[Haskell-cafe] Re: Laziness leaks

apfelmus apfelmus at quantentunnel.de
Wed Jun 4 05:42:40 EDT 2008

Ronald Guida wrote:
> So I just thought of something.  If laziness leads to laziness leaks,
> then is there such a thing as a strictness leak?  I realized that the
> answer is yes.
> A lazy leak is a situation where I'm wasting resources to delay a
> sequence of calculations instead of just doing them now.  But in a
> strict language, I might waste resources to compute things that I'll
> never need.  I would call that a strictness leak.
> Now I could ask the dual question, "How do I detect strictness leaks,"
> and I would probably get the same answers: profiling, looking at
> object code, and being explicit about the evaluation strategy.
> Both types of leaks share a lot in common.  In both cases, I'm wasting
> resources.  If I have a real-time system, then either type of leak can
> cause me to a miss a deadline.

I haven't heard the terms "laziness leak" and "strictness leak" before, 
imho they sound a bit spooky because it's not clear to me what the 
situation without leak would be. (Time vs Space? Is an O(n) algorithm a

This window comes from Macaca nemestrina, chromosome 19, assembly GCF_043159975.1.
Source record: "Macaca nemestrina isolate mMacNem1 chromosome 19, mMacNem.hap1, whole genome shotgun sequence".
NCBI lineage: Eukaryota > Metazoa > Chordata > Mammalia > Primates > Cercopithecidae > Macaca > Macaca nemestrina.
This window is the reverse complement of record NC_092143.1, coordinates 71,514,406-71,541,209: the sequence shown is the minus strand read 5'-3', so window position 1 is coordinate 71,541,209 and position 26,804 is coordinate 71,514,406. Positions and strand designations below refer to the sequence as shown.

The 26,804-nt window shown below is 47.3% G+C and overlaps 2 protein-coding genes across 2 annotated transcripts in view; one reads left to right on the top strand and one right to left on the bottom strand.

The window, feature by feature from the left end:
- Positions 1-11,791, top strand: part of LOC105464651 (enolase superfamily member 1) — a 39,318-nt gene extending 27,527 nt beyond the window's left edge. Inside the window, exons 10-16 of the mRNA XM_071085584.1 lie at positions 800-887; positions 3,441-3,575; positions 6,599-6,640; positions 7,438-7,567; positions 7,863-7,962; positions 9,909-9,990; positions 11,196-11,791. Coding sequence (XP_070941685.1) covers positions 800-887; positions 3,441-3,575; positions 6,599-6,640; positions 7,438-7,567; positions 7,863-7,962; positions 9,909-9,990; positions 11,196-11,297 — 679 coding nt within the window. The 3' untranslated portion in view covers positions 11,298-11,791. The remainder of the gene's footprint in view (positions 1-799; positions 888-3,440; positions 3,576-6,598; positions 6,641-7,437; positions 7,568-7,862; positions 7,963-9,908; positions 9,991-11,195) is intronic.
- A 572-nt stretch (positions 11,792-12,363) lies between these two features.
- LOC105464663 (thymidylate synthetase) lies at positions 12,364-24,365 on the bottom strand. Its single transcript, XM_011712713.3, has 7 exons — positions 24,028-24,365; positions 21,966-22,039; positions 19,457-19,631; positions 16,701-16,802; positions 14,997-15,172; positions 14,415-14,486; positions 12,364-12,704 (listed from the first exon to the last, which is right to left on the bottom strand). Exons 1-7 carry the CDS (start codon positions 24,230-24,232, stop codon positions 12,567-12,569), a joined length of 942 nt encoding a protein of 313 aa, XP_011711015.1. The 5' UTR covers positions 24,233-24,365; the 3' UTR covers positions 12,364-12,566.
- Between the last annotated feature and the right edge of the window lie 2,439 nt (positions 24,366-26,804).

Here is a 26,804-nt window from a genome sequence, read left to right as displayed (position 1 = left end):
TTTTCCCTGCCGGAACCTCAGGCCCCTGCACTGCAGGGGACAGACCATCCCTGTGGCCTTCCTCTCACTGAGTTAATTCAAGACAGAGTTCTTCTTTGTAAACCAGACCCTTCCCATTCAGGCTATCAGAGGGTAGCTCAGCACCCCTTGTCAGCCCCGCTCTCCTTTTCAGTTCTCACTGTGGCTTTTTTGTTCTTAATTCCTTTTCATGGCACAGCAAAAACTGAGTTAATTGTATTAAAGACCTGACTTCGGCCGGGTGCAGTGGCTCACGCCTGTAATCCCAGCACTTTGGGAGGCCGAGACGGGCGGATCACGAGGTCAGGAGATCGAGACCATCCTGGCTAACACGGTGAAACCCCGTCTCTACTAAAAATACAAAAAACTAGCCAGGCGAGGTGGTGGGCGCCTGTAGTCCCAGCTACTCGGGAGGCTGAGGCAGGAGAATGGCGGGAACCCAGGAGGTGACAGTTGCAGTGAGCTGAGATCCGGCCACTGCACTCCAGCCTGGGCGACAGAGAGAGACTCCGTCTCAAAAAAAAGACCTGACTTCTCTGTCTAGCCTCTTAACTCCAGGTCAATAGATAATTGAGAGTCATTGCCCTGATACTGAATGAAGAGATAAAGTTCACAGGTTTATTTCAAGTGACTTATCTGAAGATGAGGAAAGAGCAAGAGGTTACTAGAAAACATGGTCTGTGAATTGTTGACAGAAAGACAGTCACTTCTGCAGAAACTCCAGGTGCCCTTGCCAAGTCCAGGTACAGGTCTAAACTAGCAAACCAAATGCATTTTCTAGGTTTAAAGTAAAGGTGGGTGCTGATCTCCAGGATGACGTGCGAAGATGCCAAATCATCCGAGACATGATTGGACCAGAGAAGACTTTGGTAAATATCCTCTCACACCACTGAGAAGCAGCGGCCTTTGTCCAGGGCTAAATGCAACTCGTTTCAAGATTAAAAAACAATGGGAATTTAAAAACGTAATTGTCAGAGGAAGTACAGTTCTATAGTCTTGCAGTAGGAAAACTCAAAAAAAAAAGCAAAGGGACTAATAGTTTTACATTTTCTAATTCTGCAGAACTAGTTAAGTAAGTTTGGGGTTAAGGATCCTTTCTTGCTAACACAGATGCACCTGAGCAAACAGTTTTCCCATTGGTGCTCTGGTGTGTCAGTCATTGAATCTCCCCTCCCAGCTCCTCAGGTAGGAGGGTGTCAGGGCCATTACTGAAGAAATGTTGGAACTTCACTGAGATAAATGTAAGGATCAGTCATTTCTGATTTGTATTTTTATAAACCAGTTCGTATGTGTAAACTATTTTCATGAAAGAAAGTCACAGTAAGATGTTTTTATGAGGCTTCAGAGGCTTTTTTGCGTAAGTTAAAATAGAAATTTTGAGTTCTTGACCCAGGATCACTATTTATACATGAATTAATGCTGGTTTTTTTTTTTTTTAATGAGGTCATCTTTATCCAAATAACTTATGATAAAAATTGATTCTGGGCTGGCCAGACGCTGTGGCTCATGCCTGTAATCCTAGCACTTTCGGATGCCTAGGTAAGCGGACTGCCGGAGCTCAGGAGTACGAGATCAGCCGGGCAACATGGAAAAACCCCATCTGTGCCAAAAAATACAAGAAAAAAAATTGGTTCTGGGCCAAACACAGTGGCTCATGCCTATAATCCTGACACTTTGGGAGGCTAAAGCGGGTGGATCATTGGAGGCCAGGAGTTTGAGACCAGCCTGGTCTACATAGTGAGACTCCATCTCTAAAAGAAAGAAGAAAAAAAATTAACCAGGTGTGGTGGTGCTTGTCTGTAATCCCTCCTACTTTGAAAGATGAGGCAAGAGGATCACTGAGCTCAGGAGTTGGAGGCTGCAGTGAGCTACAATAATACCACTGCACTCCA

strictness leak compared to an O(log n) algorithm?)

Note that lazy evaluation never wastes time; evaluating a term with lazy 
evaluation will always take less reduction steps than doing so eagerly 
or partly eagerly. But it can waste space (-> "space leak"), for 
instance by accumulating a big expression like

   (..) -> ((..)+1) -> (((..) + 1) + 1) -> etc.

instead of evaluating  x+1  immediately

    5   -> 6        -> 7                -> etc.

However, this would be wasted time in case the whole expression will not 
be evaluated but just thrown away. So, it's a trade-off.

The effect you have in mind only appears in real-time systems, where 
lazy evaluation procrastinates everything by default. So, trying to 
implement a real-time system in a lazy language is more or less a 
paradox :) as Okasaki already points out in his book.

Eager evaluation may "waste" both time and space compared to alternative 
course of reduction.


PS: The reduction strategies we compare to don't evaluate under lambdas.

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